"The government is forcing us to go back to Judge Patel again to
have the
new regulations declared facially unconstitutional," said Ms. Cohn. "This
time we believe that a nationwide injunction against their enforcement is
"The new encryption rules are a pointless shell game," said John
co-founder of the Electronic Frontier Foundation, which backed the suit.
"Industry and Congress had asked that the draconian State Department
regulations be eliminated in favor of existing, reasonable, Commerce
Department regulations. Judge Patel invalidated the State Department
regulations because they were draconian. Rather than address the concerns of
either, President Clinton moved the draconian regulations into the Commerce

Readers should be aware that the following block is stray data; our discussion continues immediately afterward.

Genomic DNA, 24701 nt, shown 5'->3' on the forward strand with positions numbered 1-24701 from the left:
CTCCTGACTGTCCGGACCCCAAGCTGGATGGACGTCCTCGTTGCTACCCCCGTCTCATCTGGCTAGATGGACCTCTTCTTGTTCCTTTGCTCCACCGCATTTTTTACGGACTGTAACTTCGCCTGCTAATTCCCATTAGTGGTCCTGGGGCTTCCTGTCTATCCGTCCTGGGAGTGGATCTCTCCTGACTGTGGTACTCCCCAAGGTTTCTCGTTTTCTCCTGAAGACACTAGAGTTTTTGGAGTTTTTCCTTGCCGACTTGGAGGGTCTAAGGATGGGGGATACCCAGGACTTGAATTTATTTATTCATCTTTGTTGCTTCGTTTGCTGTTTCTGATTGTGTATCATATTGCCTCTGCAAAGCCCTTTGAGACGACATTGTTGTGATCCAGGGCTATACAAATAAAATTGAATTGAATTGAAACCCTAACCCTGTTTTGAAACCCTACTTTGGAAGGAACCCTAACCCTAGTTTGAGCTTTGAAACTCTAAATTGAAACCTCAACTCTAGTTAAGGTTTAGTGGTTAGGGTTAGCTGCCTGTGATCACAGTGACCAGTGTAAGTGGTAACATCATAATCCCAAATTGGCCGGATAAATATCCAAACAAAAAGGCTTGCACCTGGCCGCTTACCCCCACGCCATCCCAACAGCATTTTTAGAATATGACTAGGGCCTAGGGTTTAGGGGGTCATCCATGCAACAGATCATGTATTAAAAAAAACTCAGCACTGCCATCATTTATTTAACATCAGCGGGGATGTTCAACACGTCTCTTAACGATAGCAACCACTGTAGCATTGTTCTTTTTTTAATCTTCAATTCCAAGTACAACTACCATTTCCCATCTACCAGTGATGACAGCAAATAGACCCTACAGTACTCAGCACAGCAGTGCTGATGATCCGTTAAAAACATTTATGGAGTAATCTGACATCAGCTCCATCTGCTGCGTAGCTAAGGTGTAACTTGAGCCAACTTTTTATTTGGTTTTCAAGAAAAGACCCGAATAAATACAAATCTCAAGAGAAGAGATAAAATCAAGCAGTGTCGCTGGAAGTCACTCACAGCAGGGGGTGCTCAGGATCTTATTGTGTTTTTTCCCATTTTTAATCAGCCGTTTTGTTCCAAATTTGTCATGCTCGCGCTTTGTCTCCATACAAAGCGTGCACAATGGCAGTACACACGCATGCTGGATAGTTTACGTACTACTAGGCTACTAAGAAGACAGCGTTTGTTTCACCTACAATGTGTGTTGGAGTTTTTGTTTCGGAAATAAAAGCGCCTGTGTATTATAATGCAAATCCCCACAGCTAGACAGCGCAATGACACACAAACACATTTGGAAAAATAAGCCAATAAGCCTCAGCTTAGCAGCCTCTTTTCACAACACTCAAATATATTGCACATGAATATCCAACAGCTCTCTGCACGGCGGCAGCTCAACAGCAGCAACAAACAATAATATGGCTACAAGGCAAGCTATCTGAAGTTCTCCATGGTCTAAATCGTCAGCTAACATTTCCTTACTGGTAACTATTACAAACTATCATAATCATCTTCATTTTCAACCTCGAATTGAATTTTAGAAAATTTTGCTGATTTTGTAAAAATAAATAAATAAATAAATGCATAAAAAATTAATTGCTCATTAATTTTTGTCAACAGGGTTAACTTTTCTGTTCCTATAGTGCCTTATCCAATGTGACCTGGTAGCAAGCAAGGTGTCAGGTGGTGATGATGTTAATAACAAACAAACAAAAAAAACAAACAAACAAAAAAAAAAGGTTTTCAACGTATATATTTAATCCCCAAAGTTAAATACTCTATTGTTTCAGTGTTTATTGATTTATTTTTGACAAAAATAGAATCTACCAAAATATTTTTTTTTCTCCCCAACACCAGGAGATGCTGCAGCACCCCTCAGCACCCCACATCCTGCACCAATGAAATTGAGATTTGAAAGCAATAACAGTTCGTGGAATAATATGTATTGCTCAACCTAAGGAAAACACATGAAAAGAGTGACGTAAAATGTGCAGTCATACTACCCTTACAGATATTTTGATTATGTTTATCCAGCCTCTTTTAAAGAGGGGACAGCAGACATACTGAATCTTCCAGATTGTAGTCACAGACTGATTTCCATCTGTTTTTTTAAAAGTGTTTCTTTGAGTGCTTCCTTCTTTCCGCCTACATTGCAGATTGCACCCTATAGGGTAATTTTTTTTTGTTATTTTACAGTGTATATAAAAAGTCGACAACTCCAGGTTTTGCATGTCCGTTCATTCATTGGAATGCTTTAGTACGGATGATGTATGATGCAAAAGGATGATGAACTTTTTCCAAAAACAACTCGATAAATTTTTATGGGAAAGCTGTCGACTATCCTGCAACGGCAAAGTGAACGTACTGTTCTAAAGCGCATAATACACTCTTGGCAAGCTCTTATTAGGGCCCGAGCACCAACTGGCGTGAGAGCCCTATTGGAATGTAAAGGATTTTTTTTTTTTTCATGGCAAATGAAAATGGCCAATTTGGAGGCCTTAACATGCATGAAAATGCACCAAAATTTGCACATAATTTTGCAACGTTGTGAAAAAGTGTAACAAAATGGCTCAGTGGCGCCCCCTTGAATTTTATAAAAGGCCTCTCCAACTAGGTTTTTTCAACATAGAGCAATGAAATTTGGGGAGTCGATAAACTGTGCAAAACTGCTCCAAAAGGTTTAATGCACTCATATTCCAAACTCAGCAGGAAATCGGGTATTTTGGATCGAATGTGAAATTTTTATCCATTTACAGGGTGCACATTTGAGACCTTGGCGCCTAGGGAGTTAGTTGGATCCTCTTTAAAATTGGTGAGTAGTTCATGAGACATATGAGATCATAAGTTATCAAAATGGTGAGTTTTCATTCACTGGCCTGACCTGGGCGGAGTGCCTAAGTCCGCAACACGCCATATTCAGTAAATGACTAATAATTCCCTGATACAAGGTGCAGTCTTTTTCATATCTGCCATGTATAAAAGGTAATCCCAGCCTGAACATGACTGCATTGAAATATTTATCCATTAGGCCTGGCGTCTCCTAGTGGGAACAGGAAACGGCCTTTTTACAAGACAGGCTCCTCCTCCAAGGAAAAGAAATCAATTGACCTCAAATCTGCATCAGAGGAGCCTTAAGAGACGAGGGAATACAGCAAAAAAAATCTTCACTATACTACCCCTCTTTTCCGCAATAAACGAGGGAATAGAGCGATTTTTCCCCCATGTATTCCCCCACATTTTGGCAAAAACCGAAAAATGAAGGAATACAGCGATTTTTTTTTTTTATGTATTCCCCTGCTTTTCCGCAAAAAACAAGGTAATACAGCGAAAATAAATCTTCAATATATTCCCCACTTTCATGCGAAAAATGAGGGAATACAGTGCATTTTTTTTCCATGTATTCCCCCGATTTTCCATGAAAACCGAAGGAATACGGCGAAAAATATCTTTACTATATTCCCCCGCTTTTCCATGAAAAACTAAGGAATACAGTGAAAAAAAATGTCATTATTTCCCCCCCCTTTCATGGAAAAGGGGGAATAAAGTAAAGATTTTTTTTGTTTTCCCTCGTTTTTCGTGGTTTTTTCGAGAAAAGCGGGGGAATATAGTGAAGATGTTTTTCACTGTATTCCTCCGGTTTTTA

Department -- and made them tougher in the process. Its his political
decision whether to ignore and anger industry leaders, but he can't ignore a
federal district court judge."
Civil libertarians have long argued that encryption should be
deployed on the Internet and throughout society to protect privacy, prove the
authenticity of transactions, and improve computer security. Industry has
argued that the restrictions hobble them in building secure products, both
U.S. and worldwide use, risking America's current dominant position in
computer and communications technology. Government officials in the FBI and
NSA argue that the technology is too dangerous to permit citizens to use it,
because it provides privacy to criminals as well as ordinary citizens.
Background on the case
The plaintiff in the case, Daniel J. Bernstein, Research Assistant
Professor at the University of Illinois at Chicago, developed an "encryption
algorithm" (a recipe or set of instructions) that he wanted to publish in
printed journals as well as on the Internet. Bernstein sued the government,
claiming that the government's requirements that he register as an arms
and seek government permission before publication was a violation of his